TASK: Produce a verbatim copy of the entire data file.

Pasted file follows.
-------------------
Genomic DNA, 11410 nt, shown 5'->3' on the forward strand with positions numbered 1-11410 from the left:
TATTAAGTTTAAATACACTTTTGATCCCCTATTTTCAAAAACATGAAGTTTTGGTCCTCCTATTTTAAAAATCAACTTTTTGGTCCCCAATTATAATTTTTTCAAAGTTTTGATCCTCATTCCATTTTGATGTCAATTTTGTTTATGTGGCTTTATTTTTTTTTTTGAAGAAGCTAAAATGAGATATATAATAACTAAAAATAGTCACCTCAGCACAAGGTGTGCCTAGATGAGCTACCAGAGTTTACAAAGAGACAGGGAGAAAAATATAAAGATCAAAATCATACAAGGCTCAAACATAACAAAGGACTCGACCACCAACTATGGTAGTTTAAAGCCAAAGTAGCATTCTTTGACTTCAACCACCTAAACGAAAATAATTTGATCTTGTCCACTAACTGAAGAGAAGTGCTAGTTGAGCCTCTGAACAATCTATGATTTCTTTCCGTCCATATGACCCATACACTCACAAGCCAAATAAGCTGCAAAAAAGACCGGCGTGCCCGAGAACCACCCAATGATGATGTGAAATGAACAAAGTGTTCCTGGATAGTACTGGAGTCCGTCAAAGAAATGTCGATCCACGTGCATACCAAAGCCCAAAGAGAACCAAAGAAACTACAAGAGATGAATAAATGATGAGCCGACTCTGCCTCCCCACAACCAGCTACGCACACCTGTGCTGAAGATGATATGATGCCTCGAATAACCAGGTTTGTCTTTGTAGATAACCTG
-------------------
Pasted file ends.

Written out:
Genomic DNA, 11410 nt, shown 5'->3' on the forward strand with positions numbered 1-11410 from the left:
TATTAAGTTTAAATACACTTTTGATCCCCTATTTTCAAAAACATGAAGTTTTGGTCCTCCTATTTTAAAAATCAACTTTTTGGTCCCCAATTATAATTTTTTCAAAGTTTTGATCCTCATTCCATTTTGATGTCAATTTTGTTTATGTGGCTTTATTTTTTTTTTTGAAGAAGCTAAAATGAGATATATAATAACTAAAAATAGTCACCTCAGCACAAGGTGTGCCTAGATGAGCTACCAGAGTTTACAAAGAGACAGGGAGAAAAATATAAAGATCAAAATCATACAAGGCTCAAACATAACAAAGGACTCGACCACCAACTATGGTAGTTTAAAGCCAAAGTAGCATTCTTTGACTTCAACCACCTAAACGAAAATAATTTGATCTTGTCCACTAACTGAAGAGAAGTGCTAGTTGAGCCTCTGAACAATCTATGATTTCTTTCCGTCCATATGACCCATACACTCACAAGCCAAATAAGCTGCAAAAAAGACCGGCGTGCCCGAGAACCACCCAATGATGATGTGAAATGAACAAAGTGTTCCTGGATAGTACTGGAGTCCGTCAAAGAAATGTCGATCCACGTGCATACCAAAGCCCAAAGAGAACCAAAGAAACTACAAGAGATGAATAAATGATGAGCCGACTCTGCCTCCCCACAACCAGCTACGCACACCTGTGCTGAAGATGATATGATGCCTCGAATAACCAGGTTTGTCTTTGTAGATAACCTG